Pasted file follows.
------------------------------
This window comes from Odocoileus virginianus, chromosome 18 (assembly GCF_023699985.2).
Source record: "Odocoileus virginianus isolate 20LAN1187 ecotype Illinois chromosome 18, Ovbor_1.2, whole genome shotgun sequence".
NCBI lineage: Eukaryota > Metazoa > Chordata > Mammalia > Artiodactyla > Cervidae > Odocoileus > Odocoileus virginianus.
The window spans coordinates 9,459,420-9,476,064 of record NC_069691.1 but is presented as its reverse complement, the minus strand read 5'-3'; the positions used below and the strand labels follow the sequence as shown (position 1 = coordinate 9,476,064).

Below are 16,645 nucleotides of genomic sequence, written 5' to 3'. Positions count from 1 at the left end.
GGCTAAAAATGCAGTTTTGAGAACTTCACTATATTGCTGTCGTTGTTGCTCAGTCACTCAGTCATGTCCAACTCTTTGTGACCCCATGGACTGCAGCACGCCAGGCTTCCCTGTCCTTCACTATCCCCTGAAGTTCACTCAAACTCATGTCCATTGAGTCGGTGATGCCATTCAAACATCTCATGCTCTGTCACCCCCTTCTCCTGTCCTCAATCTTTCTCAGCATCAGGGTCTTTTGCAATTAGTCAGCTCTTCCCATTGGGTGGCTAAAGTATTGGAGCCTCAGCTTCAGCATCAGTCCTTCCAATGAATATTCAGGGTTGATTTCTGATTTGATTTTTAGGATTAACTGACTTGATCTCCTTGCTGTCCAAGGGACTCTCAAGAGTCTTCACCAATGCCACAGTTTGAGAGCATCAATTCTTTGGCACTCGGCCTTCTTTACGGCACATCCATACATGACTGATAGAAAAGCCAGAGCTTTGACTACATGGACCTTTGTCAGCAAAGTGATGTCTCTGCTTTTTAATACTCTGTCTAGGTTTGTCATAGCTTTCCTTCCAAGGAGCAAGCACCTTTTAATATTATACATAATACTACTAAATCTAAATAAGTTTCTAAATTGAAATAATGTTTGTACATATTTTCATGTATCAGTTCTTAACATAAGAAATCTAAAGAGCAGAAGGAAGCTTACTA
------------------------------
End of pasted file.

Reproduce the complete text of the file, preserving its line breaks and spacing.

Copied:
This window comes from Odocoileus virginianus, chromosome 18 (assembly GCF_023699985.2).
Source record: "Odocoileus virginianus isolate 20LAN1187 ecotype Illinois chromosome 18, Ovbor_1.2, whole genome shotgun sequence".
NCBI lineage: Eukaryota > Metazoa > Chordata > Mammalia > Artiodactyla > Cervidae > Odocoileus > Odocoileus virginianus.
The window spans coordinates 9,459,420-9,476,064 of record NC_069691.1 but is presented as its reverse complement, the minus strand read 5'-3'; the positions used below and the strand labels follow the sequence as shown (position 1 = coordinate 9,476,064).

Below are 16,645 nucleotides of genomic sequence, written 5' to 3'. Positions count from 1 at the left end.
GGCTAAAAATGCAGTTTTGAGAACTTCACTATATTGCTGTCGTTGTTGCTCAGTCACTCAGTCATGTCCAACTCTTTGTGACCCCATGGACTGCAGCACGCCAGGCTTCCCTGTCCTTCACTATCCCCTGAAGTTCACTCAAACTCATGTCCATTGAGTCGGTGATGCCATTCAAACATCTCATGCTCTGTCACCCCCTTCTCCTGTCCTCAATCTTTCTCAGCATCAGGGTCTTTTGCAATTAGTCAGCTCTTCCCATTGGGTGGCTAAAGTATTGGAGCCTCAGCTTCAGCATCAGTCCTTCCAATGAATATTCAGGGTTGATTTCTGATTTGATTTTTAGGATTAACTGACTTGATCTCCTTGCTGTCCAAGGGACTCTCAAGAGTCTTCACCAATGCCACAGTTTGAGAGCATCAATTCTTTGGCACTCGGCCTTCTTTACGGCACATCCATACATGACTGATAGAAAAGCCAGAGCTTTGACTACATGGACCTTTGTCAGCAAAGTGATGTCTCTGCTTTTTAATACTCTGTCTAGGTTTGTCATAGCTTTCCTTCCAAGGAGCAAGCACCTTTTAATATTATACATAATACTACTAAATCTAAATAAGTTTCTAAATTGAAATAATGTTTGTACATATTTTCATGTATCAGTTCTTAACATAAGAAATCTAAAGAGCAGAAGGAAGCTTACTA